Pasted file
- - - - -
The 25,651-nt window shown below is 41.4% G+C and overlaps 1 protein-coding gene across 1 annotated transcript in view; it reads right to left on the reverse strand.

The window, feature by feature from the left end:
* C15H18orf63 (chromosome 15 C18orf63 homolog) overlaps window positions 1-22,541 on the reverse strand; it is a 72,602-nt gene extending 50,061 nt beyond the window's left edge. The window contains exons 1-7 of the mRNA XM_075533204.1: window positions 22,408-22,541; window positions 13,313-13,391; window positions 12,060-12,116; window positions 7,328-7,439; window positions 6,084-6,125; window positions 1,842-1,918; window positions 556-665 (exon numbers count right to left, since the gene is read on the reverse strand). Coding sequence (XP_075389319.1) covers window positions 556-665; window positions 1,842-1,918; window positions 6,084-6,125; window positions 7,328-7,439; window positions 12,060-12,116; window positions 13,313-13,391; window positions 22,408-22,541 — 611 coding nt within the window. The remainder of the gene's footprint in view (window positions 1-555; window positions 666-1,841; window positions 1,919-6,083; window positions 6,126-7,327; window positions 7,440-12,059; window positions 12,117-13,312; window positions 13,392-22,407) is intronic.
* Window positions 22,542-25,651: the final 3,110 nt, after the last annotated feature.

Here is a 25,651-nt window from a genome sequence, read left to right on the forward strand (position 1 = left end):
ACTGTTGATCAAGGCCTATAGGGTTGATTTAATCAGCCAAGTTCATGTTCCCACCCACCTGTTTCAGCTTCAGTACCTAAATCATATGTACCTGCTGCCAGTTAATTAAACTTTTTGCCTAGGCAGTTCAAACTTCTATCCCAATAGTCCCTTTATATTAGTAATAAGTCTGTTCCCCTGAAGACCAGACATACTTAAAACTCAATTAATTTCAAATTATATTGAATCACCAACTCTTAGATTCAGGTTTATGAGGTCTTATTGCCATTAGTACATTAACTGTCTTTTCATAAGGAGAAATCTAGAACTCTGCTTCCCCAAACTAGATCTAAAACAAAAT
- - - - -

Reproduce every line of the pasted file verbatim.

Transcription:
The 25,651-nt window shown below is 41.4% G+C and overlaps 1 protein-coding gene across 1 annotated transcript in view; it reads right to left on the reverse strand.

The window, feature by feature from the left end:
* C15H18orf63 (chromosome 15 C18orf63 homolog) overlaps window positions 1-22,541 on the reverse strand; it is a 72,602-nt gene extending 50,061 nt beyond the window's left edge. The window contains exons 1-7 of the mRNA XM_075533204.1: window positions 22,408-22,541; window positions 13,313-13,391; window positions 12,060-12,116; window positions 7,328-7,439; window positions 6,084-6,125; window positions 1,842-1,918; window positions 556-665 (exon numbers count right to left, since the gene is read on the reverse strand). Coding sequence (XP_075389319.1) covers window positions 556-665; window positions 1,842-1,918; window positions 6,084-6,125; window positions 7,328-7,439; window positions 12,060-12,116; window positions 13,313-13,391; window positions 22,408-22,541 — 611 coding nt within the window. The remainder of the gene's footprint in view (window positions 1-555; window positions 666-1,841; window positions 1,919-6,083; window positions 6,126-7,327; window positions 7,440-12,059; window positions 12,117-13,312; window positions 13,392-22,407) is intronic.
* Window positions 22,542-25,651: the final 3,110 nt, after the last annotated feature.

Here is a 25,651-nt window from a genome sequence, read left to right on the forward strand (position 1 = left end):
ACTGTTGATCAAGGCCTATAGGGTTGATTTAATCAGCCAAGTTCATGTTCCCACCCACCTGTTTCAGCTTCAGTACCTAAATCATATGTACCTGCTGCCAGTTAATTAAACTTTTTGCCTAGGCAGTTCAAACTTCTATCCCAATAGTCCCTTTATATTAGTAATAAGTCTGTTCCCCTGAAGACCAGACATACTTAAAACTCAATTAATTTCAAATTATATTGAATCACCAACTCTTAGATTCAGGTTTATGAGGTCTTATTGCCATTAGTACATTAACTGTCTTTTCATAAGGAGAAATCTAGAACTCTGCTTCCCCAAACTAGATCTAAAACAAAAT